Bach: Six Suites for Solo Cello

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WORKS: Six Suites for Solo Cello
PERFORMER: Julius Berger (cello)
Time was when recording these six suites seemed a rite of passage from mere greatness to immortality, justified by the strength of the performer’s personality. The advent of period instruments brought greater humility in the search for Bach’s intentions. Ma’s sound recording, from the video project ‘Inspired by Bach’, takes us into a third realm, a world of fantasy. His scenarios change for each suite: ‘A Musical Garden’ with Piranesi’s 18th-century etchings of imaginary dungeons; ‘Six Gestures’ from ice-dancers Torvill and Dean…


Though the Preludes are abstract fantasies, Bach’s dances, albeit now concert pieces, do have a functional resonance with Parisian dancing in German courtly circles – and Suite No. 3 is outstanding. Ma’s well-nigh impeccable technique allows his bow to dance through the most taxing movements – the Gavottes of Suite No. 6, originally for a five-string cello, are a triumph as he touches fistfuls of chords with exquisite delicacy. The rhythms of the fifth Prelude could perhaps reflect more overtly that itactually a French Ouverture (and here, there are some horrid distortions in the otherwise alluring recorded sound).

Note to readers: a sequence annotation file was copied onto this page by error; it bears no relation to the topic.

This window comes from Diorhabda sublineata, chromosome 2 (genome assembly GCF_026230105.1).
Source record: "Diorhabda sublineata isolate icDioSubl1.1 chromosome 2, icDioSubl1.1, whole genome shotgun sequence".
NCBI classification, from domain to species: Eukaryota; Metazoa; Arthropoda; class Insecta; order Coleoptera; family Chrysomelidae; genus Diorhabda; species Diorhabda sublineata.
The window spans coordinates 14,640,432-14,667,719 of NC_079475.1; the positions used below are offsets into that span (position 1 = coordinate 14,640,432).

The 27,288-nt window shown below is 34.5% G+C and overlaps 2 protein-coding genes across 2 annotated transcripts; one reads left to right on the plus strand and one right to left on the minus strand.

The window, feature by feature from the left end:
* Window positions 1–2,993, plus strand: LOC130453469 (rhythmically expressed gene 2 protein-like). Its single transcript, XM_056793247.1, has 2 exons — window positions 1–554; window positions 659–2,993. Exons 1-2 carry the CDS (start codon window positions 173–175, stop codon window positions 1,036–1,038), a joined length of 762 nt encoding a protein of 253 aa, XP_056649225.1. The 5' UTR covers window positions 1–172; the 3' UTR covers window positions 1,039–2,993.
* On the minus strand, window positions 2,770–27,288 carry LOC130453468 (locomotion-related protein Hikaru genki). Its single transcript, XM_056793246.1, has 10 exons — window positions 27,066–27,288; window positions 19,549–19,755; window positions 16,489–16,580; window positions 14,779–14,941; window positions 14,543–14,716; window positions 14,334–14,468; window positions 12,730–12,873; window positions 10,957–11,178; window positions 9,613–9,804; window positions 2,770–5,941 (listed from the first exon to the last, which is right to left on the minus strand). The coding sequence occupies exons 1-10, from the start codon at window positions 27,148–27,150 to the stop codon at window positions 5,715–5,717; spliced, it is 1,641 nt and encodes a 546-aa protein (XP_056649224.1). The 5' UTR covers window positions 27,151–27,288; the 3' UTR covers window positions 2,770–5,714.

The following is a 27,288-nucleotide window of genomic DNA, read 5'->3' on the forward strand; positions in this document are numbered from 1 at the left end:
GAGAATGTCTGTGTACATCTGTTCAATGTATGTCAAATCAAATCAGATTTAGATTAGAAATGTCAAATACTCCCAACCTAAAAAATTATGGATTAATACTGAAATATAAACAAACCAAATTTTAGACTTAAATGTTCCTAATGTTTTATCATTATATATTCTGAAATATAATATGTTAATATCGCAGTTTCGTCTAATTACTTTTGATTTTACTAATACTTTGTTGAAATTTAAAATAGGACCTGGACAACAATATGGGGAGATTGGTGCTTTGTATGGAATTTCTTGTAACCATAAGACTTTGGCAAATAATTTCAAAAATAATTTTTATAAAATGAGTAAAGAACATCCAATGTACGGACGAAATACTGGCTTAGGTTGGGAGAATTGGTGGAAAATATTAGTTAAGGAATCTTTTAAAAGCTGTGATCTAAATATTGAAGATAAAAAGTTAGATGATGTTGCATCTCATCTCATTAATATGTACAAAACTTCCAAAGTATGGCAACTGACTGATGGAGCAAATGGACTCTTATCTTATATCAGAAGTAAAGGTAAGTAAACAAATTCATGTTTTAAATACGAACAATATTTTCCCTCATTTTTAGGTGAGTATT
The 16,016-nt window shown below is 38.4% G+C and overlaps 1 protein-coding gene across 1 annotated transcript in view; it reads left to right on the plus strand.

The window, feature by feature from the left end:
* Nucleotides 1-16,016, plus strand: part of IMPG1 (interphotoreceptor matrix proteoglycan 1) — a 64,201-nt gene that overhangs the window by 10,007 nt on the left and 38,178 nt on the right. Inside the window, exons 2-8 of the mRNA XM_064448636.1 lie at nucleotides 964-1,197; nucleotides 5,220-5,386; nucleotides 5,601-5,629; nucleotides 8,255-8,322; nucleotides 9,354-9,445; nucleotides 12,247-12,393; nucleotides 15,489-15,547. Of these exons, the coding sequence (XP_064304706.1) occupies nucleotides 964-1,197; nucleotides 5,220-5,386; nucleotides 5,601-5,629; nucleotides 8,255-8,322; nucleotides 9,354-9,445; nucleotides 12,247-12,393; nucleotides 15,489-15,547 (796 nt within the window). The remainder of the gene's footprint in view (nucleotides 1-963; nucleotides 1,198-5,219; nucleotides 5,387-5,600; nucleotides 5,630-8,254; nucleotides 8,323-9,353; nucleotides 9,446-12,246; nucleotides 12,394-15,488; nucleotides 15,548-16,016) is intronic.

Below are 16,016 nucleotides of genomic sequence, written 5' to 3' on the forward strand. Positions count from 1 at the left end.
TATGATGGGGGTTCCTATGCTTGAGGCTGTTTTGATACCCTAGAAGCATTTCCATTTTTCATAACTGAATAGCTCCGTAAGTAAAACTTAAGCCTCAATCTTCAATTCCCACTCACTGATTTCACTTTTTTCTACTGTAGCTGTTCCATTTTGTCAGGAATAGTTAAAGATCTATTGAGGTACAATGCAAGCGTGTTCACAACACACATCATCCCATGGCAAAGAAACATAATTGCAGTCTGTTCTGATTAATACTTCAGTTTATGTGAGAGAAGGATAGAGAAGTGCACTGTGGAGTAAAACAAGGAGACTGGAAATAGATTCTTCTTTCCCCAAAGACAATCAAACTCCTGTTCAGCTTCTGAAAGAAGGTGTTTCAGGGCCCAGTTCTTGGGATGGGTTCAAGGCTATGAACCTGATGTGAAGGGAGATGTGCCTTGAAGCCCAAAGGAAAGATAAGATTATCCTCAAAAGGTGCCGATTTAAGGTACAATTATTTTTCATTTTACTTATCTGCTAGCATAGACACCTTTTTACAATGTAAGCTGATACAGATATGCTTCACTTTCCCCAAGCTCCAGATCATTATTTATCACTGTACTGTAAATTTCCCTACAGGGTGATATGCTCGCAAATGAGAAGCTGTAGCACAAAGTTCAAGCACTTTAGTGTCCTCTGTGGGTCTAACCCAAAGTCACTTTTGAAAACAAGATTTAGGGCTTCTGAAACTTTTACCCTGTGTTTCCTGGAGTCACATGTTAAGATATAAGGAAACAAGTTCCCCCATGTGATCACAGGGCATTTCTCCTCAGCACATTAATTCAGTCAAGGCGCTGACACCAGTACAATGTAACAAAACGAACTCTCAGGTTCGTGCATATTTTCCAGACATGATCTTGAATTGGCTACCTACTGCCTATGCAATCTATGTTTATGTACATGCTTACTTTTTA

Berger, following ‘period’ practice, minimises vibrato, reflects the lighter articulation of a Baroque bow, the intimacy of the cello held, without a spike, between the knees. Tempi, supposedly derived from 18th-century advice, are strangely wayward – minuets out of touch with dance, courantes so fast they become scrambled. But the husky, gut-string sound, poles apart from Ma’s sonority, is no less convincing in this amazingly responsive music.